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Gun debate 101: Time to ban high-capacity magazines?

President Obama proposes banning high-capacity magazines in a bid to make mass shootings less likely. But gun rights advocates worry that the ammo ban is a sleeper provision that will, ultimately, make many handguns illegal, as well.

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Studies have also found that casualty rates of mass shootings have increased after the assault weapons ban expired in 2004. Police in Virginia, for example, found far fewer high-capacity magazines at crime scenes in 2004 than they did in 2010. Gun critics point to those statistics to argue that larger magazines contribute to greater bloodshed.

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What would the Obama plan do?

Obama's proposal bans high-capacity magazines with more than 10 rounds. To what extent currently owned magazines would be "grandfathered" or legalized, and whether people using them would have to register with the federal government, is not yet clear.

However a Senate bill sponsored by Sen. Dianne Feinstein (D) of California would ban dozens of guns as well as require gun owners to register "grandfathered" weapons and magazines in a national registry. Other proposals suggest that grandfathered weapons and magazines would have to be re-registered every five years.

Gun control advocates say smaller magazines would increase chances that bystanders, victims, or law enforcement officials could disrupt a mass shooting. During the shooting in Tuscon two years ago, gunman Jared Loughner was tackled to the ground as he tried to reload after firing 30 shots, killing six people and injuring then-Congresswoman Gabrielle Giffords.

Would the magazine ban become a de facto handgun ban?

The administration has said it has no designs on limiting people's ability to hunt or own guns for home protection. But gun rights advocates argue that if the ban on high-capacity magazine goes into effect, many handguns that are not explicitly prohibited in the president's proposal could become illegal.

Gun Owners of America says up to 80 percent of US handguns and 50 percent of all long rifles could become suddenly suspect under Obama's proposal, largely because of the magazine issue. The popular Glock 17 handgun, for example, has a 17-bullet magazine. Glocks are among the nation's most popular self-defense handgun, and also rank among guns used most often in gun violence.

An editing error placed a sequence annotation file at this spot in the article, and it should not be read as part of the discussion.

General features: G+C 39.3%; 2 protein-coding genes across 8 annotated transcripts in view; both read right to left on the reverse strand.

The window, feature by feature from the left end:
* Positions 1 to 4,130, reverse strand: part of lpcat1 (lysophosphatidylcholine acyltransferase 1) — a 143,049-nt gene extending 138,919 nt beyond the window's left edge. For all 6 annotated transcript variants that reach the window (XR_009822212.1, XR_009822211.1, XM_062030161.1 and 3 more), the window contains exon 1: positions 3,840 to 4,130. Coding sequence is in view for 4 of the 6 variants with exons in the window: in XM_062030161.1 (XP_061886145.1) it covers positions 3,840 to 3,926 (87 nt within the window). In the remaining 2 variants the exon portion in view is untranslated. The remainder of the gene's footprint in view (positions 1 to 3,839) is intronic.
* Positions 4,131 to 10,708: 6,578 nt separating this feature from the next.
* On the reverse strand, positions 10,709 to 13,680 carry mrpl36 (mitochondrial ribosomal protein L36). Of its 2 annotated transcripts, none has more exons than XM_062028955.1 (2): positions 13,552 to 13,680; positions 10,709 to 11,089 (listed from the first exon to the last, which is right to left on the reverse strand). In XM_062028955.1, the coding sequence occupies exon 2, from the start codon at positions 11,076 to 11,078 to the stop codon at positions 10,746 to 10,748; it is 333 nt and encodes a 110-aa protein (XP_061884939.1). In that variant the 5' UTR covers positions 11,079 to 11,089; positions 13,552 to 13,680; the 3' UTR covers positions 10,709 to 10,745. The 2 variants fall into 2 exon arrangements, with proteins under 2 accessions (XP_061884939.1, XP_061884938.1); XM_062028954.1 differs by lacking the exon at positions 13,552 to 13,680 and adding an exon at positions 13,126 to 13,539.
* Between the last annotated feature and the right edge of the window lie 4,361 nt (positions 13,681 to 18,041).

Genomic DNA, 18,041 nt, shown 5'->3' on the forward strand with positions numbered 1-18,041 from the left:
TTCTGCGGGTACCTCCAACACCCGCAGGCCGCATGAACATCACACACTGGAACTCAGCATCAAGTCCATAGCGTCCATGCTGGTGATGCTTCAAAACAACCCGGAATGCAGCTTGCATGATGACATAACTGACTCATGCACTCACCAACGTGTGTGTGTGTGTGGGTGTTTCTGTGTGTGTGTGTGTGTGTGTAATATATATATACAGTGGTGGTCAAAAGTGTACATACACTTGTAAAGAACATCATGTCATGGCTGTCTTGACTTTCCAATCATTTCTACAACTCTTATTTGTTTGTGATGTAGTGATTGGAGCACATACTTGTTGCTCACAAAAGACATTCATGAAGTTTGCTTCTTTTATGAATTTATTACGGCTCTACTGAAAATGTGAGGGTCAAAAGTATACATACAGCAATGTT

"Depending on whether they grandfather, lots of gun owners won't be able use their Glocks, since the magazine ban goes to most Glocks," says Michael Hammond, legislative consultant for the conservative Gun Owners of America organization in Springfield, Va.

Gun rights advocates also point to a recent case in Georgia, where a mom with twins fought off an intruder by shooting all six bullets from a snubnosed revolver. While she hit the intruder five times, he was still able to flee and get into his car before he was found by police.

"Why should she have been limited to just those six or seven rounds?" wonders Larry Ward, founder of this Saturday's first-ever Gun Appreciation Day.

Nevertheless, Robert Levy, a conservative lawyer who helped win the landmark District of Columbia v. Heller gun rights case in 2008, says one reason the Obama administration is proposing a large-capacity magazine ban is because it's likely to be upheld in the courts.

"I can imagine a shop owner in the midst of a riot and he says he needs multiple rounds to protect his store and family," Mr. Levy told the Washington Post recently. "I can also imagine the multi-victim killings like we had in Newtown where there's a reasonable argument that innocent lives might have been saved if these magazines had been banned and if the ban had been effective. So I think if government can show … the benefits of banning high-capacity magazines, then I have no doubt that such a ban would survive a court challenge."


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